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University of Chester finalists in prestigious nursing awards

Dedication and innovation in healthcare at the University of Chester have been recognised in the shortlist for two prestigious awards.

Melissa Young, 31, from Birkenhead, has been shortlisted for the Student Nurse of the Year: Adult in the Student Nursing Times Awards 2022 and the ‘Cheshire and Merseyside Annexe Collaborative: Our journey to enhancing practice learning,’ a project led by University staff, has been shortlisted in the category of Partnership of the Year.

The awards highlight excellence in all specialities of student nursing as well as giving the opportunity to congratulate the lecturers, practice supervisors, universities, NHS trusts and private organisations providing the best support for student nurses during their studies.

The Student Nurse of the Year: Adult award aims to recognise an outstanding final-year student and to celebrate the breadth of learning needed to join this field of the profession – from clinical skills to academic achievement, which underpin the treatment of all patients.

Melissa was nominated by Yvette Heatley, Senior Lecturer in Acute Adult Care, for her performance during her placement which saw her demonstrate leadership; implement change within a new service while keeping the patient experience at the centre of everything.

Melissa said: “I’m so grateful to the Faculty of Health and Social Care and our placement providers for giving me amazing opportunities to make a difference. The education of future nurses provided by Cheshire and Merseyside has been fantastic and really enabled me to make the shortlist.

“I love to make a difference working with the people in our communities. It’s such a privilege to be a student nurse, as you’re often working with people in a vulnerable time of their lives. We get to know our patients so we can deliver the best person-centred care for them and being trusted with that is really rewarding.”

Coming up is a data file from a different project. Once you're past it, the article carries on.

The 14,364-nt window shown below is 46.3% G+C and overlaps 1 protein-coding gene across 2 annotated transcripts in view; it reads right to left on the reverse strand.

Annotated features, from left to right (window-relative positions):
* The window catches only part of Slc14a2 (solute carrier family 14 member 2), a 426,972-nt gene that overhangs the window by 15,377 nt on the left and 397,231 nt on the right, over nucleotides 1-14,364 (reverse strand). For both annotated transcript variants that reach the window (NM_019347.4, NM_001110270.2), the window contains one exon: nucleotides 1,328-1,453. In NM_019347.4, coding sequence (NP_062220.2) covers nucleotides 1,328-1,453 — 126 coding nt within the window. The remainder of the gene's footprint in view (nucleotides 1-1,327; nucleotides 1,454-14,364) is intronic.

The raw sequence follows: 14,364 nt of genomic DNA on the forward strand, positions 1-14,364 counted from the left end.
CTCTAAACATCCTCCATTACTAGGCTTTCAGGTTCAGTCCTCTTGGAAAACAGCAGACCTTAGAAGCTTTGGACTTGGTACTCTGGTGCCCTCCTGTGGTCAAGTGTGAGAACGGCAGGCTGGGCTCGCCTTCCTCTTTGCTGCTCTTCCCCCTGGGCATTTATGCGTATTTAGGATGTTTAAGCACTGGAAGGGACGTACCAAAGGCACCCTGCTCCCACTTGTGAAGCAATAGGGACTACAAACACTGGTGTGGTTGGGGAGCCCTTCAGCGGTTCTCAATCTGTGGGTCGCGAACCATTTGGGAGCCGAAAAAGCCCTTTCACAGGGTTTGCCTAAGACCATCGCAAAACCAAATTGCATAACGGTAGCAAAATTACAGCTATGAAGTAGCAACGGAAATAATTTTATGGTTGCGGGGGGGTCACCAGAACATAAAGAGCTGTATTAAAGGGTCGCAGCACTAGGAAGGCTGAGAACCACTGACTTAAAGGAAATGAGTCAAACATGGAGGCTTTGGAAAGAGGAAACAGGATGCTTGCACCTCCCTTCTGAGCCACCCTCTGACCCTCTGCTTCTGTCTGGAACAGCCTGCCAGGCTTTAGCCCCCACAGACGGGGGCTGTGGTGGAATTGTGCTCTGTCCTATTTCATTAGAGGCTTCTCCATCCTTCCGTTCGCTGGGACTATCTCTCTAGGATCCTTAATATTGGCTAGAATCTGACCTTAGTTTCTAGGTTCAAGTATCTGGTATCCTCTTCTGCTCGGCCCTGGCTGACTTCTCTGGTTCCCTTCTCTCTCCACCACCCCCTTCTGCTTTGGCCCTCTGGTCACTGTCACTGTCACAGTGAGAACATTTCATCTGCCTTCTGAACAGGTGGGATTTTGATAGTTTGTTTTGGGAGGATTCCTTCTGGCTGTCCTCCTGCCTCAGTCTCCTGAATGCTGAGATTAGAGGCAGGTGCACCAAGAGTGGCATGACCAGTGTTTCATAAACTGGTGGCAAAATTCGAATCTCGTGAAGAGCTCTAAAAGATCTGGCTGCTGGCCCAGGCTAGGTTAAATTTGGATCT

The Partnership of the Year award seeks to recognise the important collaboration between higher educational institutions and organisations providing healthcare to the public with a view to providing a conducive learning environment.

The University’s Faculty of Health and Social Care has established and continues to lead a collaborative Cheshire and Merseyside workstream, the Cheshire and Merseyside Annexe Collaborative. Nursing students are required to achieve a range of clinical skills as required by the Nursing and Midwifery Council as the regulatory body. However, numerous barriers have been recognised that can prevent the achievement of these skills which can negatively influence whether nursing students progress and complete their programmes of study. Challenges such as the COVID-19 pandemic and limited exposure to practice such skills have the potential to negatively impact the learner experience and increase student attrition, while creating subsequent nursing workforce implications.

Successful partnership working with four universities and practice partners across Cheshire and Merseyside supported the development of year and field-specific (adult, child, learning-disability and mental health) guidance documents to support learners and educators in practice environments. This toolkit provides practice educators and learners supportive suggestions how students can achieve clinical skills and progress through their programme.

The guidance has been piloted with nursing students and 91% of respondents stated the document was either supportive or extremely supportive and that the guidance had prompted discussions to meet the criteria, resulting in further skills being achieved. The Faculty is extremely proud to have achieved a recent Health Education England bid to expand this workstream by developing the toolkit whilst also implementing an Outreach Skills Clinics for Assessment (OSCA) where nursing students will be able to book an appointment in a practice-based rotating clinic to practice clinical skills and be assessed using simulated technology.

The winners will be announced on Friday, May 27 at a ceremony at the Grosvenor House Hotel on Park Lane, London, bringing the nursing community together to celebrate the brightest talent making its way into the profession.

Professor Angela Simpson, Executive Dean of the Faculty of Health and Social Care at the University, said:

“I am incredibly proud of Melissa and all the team involved in the Cheshire and Merseyside Annexe Collaborative. Everyone has worked so hard and overcome so many challenges during the pandemic. These nominations are a well-deserved recognition of their hard work and adaptability. I wish them the best of luck in the finals.”

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